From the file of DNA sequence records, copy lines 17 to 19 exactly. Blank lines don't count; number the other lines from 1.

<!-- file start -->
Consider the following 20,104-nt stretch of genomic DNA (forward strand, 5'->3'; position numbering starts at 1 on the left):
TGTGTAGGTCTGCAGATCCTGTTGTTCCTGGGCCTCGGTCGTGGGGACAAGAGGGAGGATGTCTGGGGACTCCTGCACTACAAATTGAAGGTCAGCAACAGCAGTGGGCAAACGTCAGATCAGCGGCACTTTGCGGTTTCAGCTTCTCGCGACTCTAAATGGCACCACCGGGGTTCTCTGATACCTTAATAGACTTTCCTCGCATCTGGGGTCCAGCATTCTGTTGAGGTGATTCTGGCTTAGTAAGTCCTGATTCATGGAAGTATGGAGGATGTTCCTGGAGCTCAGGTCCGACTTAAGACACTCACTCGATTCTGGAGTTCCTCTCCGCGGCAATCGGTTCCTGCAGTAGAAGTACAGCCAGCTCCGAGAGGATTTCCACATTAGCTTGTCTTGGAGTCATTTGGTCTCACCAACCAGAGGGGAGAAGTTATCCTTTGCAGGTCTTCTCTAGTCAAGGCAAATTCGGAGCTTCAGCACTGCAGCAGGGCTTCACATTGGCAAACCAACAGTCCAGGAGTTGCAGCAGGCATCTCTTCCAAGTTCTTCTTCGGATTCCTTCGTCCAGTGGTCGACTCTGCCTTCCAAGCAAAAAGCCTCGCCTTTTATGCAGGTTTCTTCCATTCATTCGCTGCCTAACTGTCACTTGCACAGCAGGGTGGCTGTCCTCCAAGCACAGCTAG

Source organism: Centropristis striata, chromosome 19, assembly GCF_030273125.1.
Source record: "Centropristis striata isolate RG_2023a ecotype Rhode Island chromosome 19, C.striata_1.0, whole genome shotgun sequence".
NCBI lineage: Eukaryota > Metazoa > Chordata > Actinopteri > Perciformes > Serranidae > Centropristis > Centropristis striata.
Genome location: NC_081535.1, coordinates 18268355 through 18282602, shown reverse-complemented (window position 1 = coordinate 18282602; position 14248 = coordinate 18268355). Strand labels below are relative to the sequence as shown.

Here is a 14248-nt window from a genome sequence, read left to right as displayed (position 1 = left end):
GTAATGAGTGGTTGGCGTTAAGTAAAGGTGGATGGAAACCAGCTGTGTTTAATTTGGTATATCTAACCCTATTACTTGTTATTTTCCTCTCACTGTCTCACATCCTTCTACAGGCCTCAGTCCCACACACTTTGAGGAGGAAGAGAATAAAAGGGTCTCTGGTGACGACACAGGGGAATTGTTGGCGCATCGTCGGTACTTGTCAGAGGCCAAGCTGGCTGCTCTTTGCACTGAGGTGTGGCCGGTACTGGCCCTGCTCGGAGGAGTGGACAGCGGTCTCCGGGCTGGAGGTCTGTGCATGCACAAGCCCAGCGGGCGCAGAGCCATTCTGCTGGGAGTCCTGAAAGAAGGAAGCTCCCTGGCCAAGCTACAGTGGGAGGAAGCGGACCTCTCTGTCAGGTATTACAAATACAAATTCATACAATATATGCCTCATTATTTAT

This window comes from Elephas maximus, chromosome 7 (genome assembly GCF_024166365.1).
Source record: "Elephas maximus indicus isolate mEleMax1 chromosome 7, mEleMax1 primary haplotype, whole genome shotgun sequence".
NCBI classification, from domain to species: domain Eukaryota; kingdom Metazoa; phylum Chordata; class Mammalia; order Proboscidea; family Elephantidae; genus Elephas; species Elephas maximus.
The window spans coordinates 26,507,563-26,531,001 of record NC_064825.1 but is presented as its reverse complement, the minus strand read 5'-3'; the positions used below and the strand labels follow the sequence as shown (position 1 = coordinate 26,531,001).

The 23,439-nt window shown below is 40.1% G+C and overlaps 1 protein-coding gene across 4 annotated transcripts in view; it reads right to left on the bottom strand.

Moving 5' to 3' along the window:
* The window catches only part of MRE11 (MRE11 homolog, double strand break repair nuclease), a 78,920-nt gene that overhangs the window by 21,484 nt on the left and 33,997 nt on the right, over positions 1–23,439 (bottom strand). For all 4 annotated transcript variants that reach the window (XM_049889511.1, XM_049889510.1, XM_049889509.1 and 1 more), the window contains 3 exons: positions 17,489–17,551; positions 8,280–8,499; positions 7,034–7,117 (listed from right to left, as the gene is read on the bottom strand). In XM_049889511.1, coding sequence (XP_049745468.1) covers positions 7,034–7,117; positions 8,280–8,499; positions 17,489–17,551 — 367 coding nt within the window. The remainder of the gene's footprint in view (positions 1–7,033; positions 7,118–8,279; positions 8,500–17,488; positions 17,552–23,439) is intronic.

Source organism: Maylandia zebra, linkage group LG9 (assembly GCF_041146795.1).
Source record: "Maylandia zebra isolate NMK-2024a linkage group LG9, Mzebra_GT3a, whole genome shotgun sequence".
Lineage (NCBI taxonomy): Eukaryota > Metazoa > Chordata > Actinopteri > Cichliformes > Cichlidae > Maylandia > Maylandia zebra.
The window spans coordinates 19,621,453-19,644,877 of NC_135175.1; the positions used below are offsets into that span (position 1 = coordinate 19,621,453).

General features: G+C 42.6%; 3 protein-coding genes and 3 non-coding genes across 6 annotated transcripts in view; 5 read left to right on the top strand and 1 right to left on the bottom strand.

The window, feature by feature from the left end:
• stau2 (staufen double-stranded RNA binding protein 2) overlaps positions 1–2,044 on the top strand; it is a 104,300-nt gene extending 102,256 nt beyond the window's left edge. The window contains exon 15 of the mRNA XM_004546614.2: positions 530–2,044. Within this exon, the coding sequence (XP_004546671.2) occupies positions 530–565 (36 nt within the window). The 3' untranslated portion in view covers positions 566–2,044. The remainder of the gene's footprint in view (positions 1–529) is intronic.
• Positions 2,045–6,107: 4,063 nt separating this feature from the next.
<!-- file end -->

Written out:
Source record: "Maylandia zebra isolate NMK-2024a linkage group LG9, Mzebra_GT3a, whole genome shotgun sequence".
Lineage (NCBI taxonomy): Eukaryota > Metazoa > Chordata > Actinopteri > Cichliformes > Cichlidae > Maylandia > Maylandia zebra.
The window spans coordinates 19,621,453-19,644,877 of NC_135175.1; the positions used below are offsets into that span (position 1 = coordinate 19,621,453).